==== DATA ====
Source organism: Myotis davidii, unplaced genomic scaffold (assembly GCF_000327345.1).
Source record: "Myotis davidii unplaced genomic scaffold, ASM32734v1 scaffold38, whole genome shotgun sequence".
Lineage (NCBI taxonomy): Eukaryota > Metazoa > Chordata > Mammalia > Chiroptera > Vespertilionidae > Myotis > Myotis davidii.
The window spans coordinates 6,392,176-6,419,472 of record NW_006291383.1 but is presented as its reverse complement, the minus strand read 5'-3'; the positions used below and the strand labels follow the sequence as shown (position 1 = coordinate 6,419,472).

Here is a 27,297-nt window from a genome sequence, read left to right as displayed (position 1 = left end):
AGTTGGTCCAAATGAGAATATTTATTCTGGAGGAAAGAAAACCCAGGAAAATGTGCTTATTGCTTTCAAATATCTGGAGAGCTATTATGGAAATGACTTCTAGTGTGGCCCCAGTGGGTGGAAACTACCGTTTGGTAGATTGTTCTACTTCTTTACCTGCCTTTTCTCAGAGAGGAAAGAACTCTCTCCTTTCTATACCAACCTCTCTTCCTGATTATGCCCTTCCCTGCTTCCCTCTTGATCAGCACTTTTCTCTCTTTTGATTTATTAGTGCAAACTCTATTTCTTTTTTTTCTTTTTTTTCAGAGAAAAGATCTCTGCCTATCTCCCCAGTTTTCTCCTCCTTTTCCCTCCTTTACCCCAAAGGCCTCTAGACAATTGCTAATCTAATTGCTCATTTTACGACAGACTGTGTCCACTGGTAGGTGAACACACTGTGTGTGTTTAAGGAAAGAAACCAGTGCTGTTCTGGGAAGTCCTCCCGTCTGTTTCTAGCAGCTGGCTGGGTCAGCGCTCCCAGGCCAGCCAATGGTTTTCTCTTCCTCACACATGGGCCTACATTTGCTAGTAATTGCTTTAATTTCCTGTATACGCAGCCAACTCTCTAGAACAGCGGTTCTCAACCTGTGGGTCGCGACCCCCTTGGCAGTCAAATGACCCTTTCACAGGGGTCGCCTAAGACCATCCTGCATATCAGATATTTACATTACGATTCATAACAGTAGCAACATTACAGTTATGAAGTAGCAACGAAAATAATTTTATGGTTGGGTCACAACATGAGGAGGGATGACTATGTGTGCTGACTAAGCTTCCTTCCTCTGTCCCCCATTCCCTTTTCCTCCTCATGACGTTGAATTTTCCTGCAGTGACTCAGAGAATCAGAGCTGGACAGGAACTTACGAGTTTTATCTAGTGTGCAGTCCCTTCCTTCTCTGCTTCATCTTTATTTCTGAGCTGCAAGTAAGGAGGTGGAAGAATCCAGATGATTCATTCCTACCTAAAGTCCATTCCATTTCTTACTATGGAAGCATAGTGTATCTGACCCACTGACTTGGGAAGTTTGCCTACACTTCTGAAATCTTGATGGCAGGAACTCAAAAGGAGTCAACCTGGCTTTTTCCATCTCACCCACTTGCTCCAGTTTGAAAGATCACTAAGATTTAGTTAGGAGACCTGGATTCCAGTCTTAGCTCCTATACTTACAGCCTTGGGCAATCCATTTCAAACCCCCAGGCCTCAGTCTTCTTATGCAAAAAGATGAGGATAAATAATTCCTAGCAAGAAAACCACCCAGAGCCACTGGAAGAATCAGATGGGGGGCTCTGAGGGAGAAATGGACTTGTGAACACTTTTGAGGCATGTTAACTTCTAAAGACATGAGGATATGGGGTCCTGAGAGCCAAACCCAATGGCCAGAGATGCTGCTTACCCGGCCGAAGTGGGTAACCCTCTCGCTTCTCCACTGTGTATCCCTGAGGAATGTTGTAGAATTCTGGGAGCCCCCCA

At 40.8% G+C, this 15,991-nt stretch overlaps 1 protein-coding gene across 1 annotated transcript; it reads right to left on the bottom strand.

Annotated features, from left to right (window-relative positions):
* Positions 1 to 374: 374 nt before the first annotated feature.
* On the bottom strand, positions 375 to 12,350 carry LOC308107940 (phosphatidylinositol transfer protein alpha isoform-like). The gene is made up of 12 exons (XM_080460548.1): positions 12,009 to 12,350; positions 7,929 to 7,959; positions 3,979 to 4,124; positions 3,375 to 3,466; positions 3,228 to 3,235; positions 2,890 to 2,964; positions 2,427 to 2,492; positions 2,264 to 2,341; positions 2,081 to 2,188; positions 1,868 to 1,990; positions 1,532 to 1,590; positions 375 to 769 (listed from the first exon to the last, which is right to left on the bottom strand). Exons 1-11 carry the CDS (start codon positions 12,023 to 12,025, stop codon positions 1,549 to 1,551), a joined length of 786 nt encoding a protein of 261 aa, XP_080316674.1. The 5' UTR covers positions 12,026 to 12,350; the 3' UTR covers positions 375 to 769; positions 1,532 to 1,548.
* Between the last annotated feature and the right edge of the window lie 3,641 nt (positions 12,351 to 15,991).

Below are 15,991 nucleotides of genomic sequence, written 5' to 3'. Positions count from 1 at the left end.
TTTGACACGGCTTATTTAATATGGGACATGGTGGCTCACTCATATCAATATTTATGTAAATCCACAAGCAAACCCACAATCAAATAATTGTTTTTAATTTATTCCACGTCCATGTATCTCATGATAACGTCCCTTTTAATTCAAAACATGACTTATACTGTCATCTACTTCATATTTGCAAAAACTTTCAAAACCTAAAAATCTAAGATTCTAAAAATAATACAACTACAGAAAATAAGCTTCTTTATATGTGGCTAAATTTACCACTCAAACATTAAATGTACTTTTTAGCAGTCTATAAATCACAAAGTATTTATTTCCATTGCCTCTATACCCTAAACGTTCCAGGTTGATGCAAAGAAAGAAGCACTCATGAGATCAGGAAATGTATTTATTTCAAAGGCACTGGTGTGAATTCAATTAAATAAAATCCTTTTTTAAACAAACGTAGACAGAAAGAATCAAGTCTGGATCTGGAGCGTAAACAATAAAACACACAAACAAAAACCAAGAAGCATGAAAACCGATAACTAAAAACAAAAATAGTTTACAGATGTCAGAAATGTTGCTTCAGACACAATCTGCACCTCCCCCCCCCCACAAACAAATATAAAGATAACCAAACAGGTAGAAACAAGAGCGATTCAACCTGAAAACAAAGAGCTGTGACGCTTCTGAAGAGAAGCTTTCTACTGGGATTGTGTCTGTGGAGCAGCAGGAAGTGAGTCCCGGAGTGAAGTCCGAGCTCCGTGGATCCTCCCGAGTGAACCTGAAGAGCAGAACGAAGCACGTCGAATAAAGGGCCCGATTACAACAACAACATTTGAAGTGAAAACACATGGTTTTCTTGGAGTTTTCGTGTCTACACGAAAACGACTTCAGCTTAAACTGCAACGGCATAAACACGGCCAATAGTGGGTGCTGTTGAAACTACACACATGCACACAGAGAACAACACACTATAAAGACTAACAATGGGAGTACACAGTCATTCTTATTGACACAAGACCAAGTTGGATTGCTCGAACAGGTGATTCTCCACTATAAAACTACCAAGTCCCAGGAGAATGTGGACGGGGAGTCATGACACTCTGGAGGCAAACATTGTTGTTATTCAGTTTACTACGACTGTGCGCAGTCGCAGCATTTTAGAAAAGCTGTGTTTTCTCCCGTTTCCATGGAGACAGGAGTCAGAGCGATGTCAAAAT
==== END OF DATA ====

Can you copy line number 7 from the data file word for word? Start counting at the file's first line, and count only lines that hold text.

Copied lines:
At 40.8% G+C, this 15,991-nt stretch overlaps 1 protein-coding gene across 1 annotated transcript; it reads right to left on the bottom strand.